A Hidden Markov Movement Model for rapidly identifying behavioral states from animal tracks

A Hidden Markov Movement Model for rapidly identifying behavioral states from animal tracks

Kim Whoriskey Marie Auger-Méthé Department of Mathematics and Statistics, Dalhousie University, Halifax, Nova Scotia B3H4R2 Canada Christoffer Moesgaard Albertsen National Institute of Aquatic Resources, Technical University of Denmark, DK-2920 Charlottenlund, Denmark Frederick G. Whoriskey Ocean Tracking Network, Dalhousie University, Halifax, Nova Scotia B3H 3Z1 Canada Thomas R. Binder Hammond Bay Biological Station, Department of Fisheries and Wildlife, Michigan State University, Millersburg, Michigan 49759 USA Charles C. Krueger Center for Systems Integration and Sustainability, Michigan State University, East Lansing, Michigan 48823-5243 USA Joanna Mills Flemming Department of Mathematics and Statistics, Dalhousie University, Halifax, Nova Scotia B3H4R2 Canada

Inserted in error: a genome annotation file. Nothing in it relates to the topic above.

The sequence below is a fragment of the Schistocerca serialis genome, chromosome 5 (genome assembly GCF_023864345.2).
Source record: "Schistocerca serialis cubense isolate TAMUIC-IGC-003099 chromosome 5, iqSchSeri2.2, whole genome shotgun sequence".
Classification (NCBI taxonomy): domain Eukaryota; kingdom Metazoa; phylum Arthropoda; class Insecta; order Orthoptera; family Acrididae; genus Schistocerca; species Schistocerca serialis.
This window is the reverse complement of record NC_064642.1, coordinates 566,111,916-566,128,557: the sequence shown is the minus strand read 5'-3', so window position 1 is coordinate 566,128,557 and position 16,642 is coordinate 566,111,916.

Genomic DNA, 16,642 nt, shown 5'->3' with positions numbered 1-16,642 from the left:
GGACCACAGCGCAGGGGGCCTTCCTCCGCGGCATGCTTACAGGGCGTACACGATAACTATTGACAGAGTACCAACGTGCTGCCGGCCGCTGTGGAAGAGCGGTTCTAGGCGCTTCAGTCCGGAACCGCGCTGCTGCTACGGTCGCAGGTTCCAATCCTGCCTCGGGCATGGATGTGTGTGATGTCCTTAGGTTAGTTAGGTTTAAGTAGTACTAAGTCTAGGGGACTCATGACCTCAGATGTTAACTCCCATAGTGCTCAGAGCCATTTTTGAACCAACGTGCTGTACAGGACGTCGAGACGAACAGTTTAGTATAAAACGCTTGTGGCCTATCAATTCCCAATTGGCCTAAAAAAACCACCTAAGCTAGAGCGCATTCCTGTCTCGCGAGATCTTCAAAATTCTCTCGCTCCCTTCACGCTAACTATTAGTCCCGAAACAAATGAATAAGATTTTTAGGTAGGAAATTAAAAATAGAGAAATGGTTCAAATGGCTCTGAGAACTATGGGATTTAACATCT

Abstract

1. Electronic telemetry is frequently used to document animal movement through time. Methods that can identify underlying behaviors driving specific movement patterns can help us understand how and why animals use available space, thereby aiding conservation and management efforts. For aquatic animal tracking data with significant measurement error, a Bayesian state-space model called the first-Difference Correlated Random Walk with Switching (DCRWS) has often been used for this purpose. However, for aquatic animals, highly accurate tracking data of animal movement are now becoming more common.

2. We developed a new Hidden Markov Model (HMM) for identifying behavioral states from animal tracks with negligible error, which we called the Hidden Markov Movement Model (HMMM). We implemented as the basis for the HMMM the process equation of the DCRWS, but we used the method of maximum likelihood and the R package TMB for rapid model fitting.

3. We compared the HMMM to a modified version of the DCRWS for highly accurate tracks, the DCRWS, and to a common HMM for animal tracks fitted with the R package moveHMM. We show that the HMMM is both accurate and suitable for multiple species by fitting it to real tracks from a grey seal, lake trout, and blue shark, as well as to simulated data.